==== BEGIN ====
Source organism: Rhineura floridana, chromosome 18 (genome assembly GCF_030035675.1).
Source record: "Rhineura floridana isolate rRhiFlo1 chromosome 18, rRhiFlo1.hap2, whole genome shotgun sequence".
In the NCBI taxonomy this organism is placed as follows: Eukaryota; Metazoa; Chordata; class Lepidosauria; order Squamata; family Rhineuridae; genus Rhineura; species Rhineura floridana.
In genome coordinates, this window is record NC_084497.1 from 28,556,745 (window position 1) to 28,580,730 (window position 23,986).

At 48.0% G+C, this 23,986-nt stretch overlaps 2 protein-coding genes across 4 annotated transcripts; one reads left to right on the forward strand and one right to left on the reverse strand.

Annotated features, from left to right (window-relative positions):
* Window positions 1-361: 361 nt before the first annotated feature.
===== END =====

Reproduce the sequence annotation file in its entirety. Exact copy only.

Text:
Source organism: Rhineura floridana, chromosome 18 (genome assembly GCF_030035675.1).
Source record: "Rhineura floridana isolate rRhiFlo1 chromosome 18, rRhiFlo1.hap2, whole genome shotgun sequence".
In the NCBI taxonomy this organism is placed as follows: Eukaryota; Metazoa; Chordata; class Lepidosauria; order Squamata; family Rhineuridae; genus Rhineura; species Rhineura floridana.
In genome coordinates, this window is record NC_084497.1 from 28,556,745 (window position 1) to 28,580,730 (window position 23,986).

At 48.0% G+C, this 23,986-nt stretch overlaps 2 protein-coding genes across 4 annotated transcripts; one reads left to right on the forward strand and one right to left on the reverse strand.

Annotated features, from left to right (window-relative positions):
* Window positions 1-361: 361 nt before the first annotated feature.